I’ve never done any scripting before and finding it to be a steep learning curve. I did look through this forum and found someone who was looking to write a script for a servo to move at two different speeds. I think I managed to decipher what was going on and wrote this:
# Sequence 0
500 delay #So this represents the delay before first move?
0 2 speed # 0 speed ie fastest speed for servo 2
10000 2 servo # move servo 2 to 10000
700 delay # delay after first move
50 2 speed # speed setting much slower for second move on servo 2
5000 2 servo # move servo 2 to 5000
700 delay #delay after second move
repeat #cycle through previous commands
Does this seem right? The two servo positions (10000 and 5000) do not correspond to my servo settings though. When I test my servos on the slider, they come as 992, 1500 (middle) and 2000. Is a different unit of measurement used when writing script?
If anyone has any resources for me to read I would be grateful. The maestro instructions on script go over my head… I need to start at the start!
It sounds like you have the general understanding of what that script does. The Maestro scripting language uses target values in units of quarter-microseconds, while the “Target” values shown in the “Status” tab of the Maestro Control Center are in units of microseconds. So when the code you posted sets the target of servo 2 to 10000 quarter-microseconds, it corresponds to a target value of 2500 microseconds. However, if you tried to run this script with a Maestro using default settings, you would probably notice servo 2 goes to 2000 microseconds instead of 2500; this is because the default “Max” limit for channel 2 is set to 2000. The “Min” and “Max” limits for each channel can be changed in the “Channel Settings” tab of the Maestro Control Center, but please note that sending pulses outside of the normal 1-2ms range for standard hobby RC servos could damage your servo if the pulses are beyond the acceptable range for your servo.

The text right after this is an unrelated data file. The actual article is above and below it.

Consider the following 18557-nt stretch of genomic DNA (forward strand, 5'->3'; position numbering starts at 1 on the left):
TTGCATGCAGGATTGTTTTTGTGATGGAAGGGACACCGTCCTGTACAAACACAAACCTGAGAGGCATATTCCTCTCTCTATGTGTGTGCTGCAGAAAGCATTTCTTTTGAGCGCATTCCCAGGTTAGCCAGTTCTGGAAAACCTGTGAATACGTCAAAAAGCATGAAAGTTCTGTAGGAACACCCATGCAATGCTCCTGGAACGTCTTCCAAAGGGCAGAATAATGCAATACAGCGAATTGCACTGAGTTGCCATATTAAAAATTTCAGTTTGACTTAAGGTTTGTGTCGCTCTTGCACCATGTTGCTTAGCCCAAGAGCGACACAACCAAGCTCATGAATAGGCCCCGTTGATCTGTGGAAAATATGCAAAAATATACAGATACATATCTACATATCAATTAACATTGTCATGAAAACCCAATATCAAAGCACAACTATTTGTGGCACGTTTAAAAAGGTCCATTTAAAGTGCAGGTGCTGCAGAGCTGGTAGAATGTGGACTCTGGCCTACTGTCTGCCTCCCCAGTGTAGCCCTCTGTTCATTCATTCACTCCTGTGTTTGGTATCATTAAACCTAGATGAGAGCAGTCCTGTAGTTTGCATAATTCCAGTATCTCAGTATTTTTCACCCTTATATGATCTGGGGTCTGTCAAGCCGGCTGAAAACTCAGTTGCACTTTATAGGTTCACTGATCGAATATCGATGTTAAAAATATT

By the way, the Maestro scripting language is very similar to a stack-based programming language called Forth, so you might find resources pertaining to Forth useful. Also, “The Maestro Scripting Language” section of the Maestro user’s guide has several examples that you can walk through and try for yourself. The Maestro Control Center has a button labeled “Step Script” in the “Script” tab that can be used to step through your script one line at a time. From my experience, this is a great tool to start with since it lets you slow everything down and see the affect of each line of code.